Why It Pays To Know Your Index

Make sure you are exposed to the right asset class and at the right cost

Reviewed by: Shaun Port
Edited by: Shaun Port

It sounds like one of the most obvious questions an investor should ask when investing in ETF products – does the underlying index of my fund track the asset class I want exposure to?

If you choose to invest passively, the index is the direct reflection of your view. Despite being a fundamental factor in determining an investor's outcome, index selection is often a lesser priority for investors when choosing an ETF: it can come behind below tracking performance, replication methodology and it can even fall behind fees.

More Choice Means More Due Diligence

Most asset classes within the European ETF market now offer multiple index choices for each asset, and this is no bad thing for investors. The freedom to choose between indexes offers investors an important degree of flexibility; but differentiating between the indexes can be a much trickier task.

At Nutmeg, index selection is a critical driver in our selection of ETFs. Whilst most investors will, at a very minimum, be aware of the basics of the index (such as geographical exposure, sector bias and the individual constituents), determining how an index may perform versus its counterparts, and thereby how the index exposure reflects the underlying asset class, will be critical to the success of any allocation.

Wide Dispersion Of Returns

An index that does not truly reflect its asset class sounds like a misnomer. However, the growing range of indexes introduces a widening range of potential returns, even among those that track the same asset class.

Whilst there are many examples of this, we'd highlight the example of high yield indexes.

Below, we've compared the performance of two of the largest European-domiciled ETF strategies tracking the performance of the 0-5 year USD high yield market over a five year period. What is immediately apparent is the difference in performance. The Markit iBoxx index underperforms the BofA Merrill Lynch index by the equivalent to 12 months yield from either index – a significant deviation over a short timeframe.

The Markit iBoxx index is a low beta representation of the asset class relative to its peers. Compared with another – the Barclays US High Yield 0-5 Year Index – it is clear, even over a short period, that the Markit index captures much less of the upside risk than both the Barclays and BofA Merrill Lynch indexes.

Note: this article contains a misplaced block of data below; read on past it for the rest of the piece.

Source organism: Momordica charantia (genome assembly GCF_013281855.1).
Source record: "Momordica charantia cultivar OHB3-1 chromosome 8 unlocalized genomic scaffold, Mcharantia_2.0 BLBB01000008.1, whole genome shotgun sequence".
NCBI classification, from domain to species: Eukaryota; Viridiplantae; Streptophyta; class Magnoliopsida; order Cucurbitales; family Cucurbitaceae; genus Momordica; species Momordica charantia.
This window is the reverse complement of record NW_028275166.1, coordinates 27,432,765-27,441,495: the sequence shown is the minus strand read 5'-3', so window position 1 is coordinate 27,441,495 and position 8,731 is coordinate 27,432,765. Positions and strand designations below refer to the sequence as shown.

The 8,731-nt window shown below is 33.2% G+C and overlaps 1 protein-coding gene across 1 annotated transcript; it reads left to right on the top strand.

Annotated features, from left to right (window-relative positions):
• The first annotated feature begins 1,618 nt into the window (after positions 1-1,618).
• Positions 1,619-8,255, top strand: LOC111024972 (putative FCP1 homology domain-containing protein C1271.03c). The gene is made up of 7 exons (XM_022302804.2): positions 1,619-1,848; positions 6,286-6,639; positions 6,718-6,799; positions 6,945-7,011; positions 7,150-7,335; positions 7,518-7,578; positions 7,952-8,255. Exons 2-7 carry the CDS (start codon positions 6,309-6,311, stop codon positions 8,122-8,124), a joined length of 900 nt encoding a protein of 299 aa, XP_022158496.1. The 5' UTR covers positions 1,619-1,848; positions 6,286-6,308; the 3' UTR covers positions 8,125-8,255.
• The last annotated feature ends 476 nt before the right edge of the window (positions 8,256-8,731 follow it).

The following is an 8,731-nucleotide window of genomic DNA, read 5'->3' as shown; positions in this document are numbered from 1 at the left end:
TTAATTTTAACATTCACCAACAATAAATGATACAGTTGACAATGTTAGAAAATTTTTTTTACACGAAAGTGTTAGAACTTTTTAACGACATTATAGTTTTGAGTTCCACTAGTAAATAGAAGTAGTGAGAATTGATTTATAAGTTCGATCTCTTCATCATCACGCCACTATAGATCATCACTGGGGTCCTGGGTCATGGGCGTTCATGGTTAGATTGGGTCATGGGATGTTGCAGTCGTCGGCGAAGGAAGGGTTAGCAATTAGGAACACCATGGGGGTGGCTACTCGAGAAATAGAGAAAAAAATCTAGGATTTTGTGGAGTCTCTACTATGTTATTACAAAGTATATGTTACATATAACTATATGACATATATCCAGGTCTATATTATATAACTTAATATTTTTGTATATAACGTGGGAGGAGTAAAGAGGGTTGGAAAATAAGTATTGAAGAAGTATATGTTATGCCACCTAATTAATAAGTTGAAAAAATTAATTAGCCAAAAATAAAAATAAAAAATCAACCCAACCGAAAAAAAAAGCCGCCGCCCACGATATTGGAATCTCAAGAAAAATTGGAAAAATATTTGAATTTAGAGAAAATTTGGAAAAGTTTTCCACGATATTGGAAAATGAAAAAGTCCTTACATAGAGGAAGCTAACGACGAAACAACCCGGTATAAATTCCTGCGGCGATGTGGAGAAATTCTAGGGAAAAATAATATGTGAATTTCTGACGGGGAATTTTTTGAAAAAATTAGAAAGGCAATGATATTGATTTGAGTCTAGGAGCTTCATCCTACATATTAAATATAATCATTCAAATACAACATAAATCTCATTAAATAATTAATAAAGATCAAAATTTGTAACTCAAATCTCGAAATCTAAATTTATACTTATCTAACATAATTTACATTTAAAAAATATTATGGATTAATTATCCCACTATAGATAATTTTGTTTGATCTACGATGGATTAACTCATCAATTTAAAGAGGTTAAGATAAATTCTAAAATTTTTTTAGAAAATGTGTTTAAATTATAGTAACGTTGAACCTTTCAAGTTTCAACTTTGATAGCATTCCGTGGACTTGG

Make Sure You Are Paid For Risk

And whilst there are multiple reasons behind this performance differential, including differences in fundamental characteristics of the indexes, and the potential premium paid for 'liquid' securities in the iBoxx index, this presents both tactical and long-term asset allocators with a serious issue. Given the high yield market is considered a high beta asset, an investor should expect a return consistent with that of the risk presented by the asset class. In this instance, both tactical and long-term investors face the prospect of a return that does not adequately compensate them for the risk taken, potentially underperforming alternative indexes and their return assumptions.

Equally important for investors to consider is how the index lends itself to passive management i.e. how the ETF tracks the index, turnover costs within the ETF and how these issues affect performance.

Index turnover should be a key consideration here, particularly in non-market cap weighted strategies, but also in those market cap indexes which rebalance more frequently (such as fixed income). Monthly rebalancing in less liquid environments will give rise to a sharp increase in transaction costs, reducing returns for the investor and widening the performance differential of the product and the index.

More Transparency Needed From the Industry

One of the biggest hurdles for investors is the lack of high quality information from index providers. Finding easy access to index return data and fundamental characteristics of indexes can be very difficult, and can require multiple index licences, even when using premium data systems such as Bloomberg.

In fact, away from the major equity indices, there are several large products tracking building block assets where there remains no index factsheet available. If we can't adequately analyse an index, why would we want to track it?

Given that index fees are a core component of ETF expense ratios and are ultimately paid for by investors, not the ETF issuer, we believe it is high time the index providers recognised the end-investor as their true customer and made index information readily available at no extra expense.



Shaun Port is chief investment officer at Nutmeg